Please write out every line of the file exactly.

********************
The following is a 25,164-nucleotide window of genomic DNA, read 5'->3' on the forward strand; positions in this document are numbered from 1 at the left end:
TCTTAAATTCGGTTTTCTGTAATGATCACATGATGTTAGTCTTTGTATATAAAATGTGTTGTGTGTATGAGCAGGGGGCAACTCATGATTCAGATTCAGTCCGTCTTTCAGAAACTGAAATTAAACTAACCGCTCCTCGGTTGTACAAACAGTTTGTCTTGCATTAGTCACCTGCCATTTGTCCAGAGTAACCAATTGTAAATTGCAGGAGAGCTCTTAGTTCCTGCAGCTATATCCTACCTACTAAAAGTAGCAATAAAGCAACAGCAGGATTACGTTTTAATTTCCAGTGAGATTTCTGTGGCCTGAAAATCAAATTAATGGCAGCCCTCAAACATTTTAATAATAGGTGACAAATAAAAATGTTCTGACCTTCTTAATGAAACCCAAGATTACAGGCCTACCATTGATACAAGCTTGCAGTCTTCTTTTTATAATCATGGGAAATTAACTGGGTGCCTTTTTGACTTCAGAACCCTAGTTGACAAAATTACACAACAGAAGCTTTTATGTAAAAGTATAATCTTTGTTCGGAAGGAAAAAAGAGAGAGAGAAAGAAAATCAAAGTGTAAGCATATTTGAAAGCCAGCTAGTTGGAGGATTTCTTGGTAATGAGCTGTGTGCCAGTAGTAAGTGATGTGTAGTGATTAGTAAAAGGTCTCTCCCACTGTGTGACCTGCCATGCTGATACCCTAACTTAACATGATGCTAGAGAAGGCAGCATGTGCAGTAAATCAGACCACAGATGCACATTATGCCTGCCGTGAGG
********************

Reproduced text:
The following is a 25,164-nucleotide window of genomic DNA, read 5'->3' on the forward strand; positions in this document are numbered from 1 at the left end:
TCTTAAATTCGGTTTTCTGTAATGATCACATGATGTTAGTCTTTGTATATAAAATGTGTTGTGTGTATGAGCAGGGGGCAACTCATGATTCAGATTCAGTCCGTCTTTCAGAAACTGAAATTAAACTAACCGCTCCTCGGTTGTACAAACAGTTTGTCTTGCATTAGTCACCTGCCATTTGTCCAGAGTAACCAATTGTAAATTGCAGGAGAGCTCTTAGTTCCTGCAGCTATATCCTACCTACTAAAAGTAGCAATAAAGCAACAGCAGGATTACGTTTTAATTTCCAGTGAGATTTCTGTGGCCTGAAAATCAAATTAATGGCAGCCCTCAAACATTTTAATAATAGGTGACAAATAAAAATGTTCTGACCTTCTTAATGAAACCCAAGATTACAGGCCTACCATTGATACAAGCTTGCAGTCTTCTTTTTATAATCATGGGAAATTAACTGGGTGCCTTTTTGACTTCAGAACCCTAGTTGACAAAATTACACAACAGAAGCTTTTATGTAAAAGTATAATCTTTGTTCGGAAGGAAAAAAGAGAGAGAGAAAGAAAATCAAAGTGTAAGCATATTTGAAAGCCAGCTAGTTGGAGGATTTCTTGGTAATGAGCTGTGTGCCAGTAGTAAGTGATGTGTAGTGATTAGTAAAAGGTCTCTCCCACTGTGTGACCTGCCATGCTGATACCCTAACTTAACATGATGCTAGAGAAGGCAGCATGTGCAGTAAATCAGACCACAGATGCACATTATGCCTGCCGTGAGG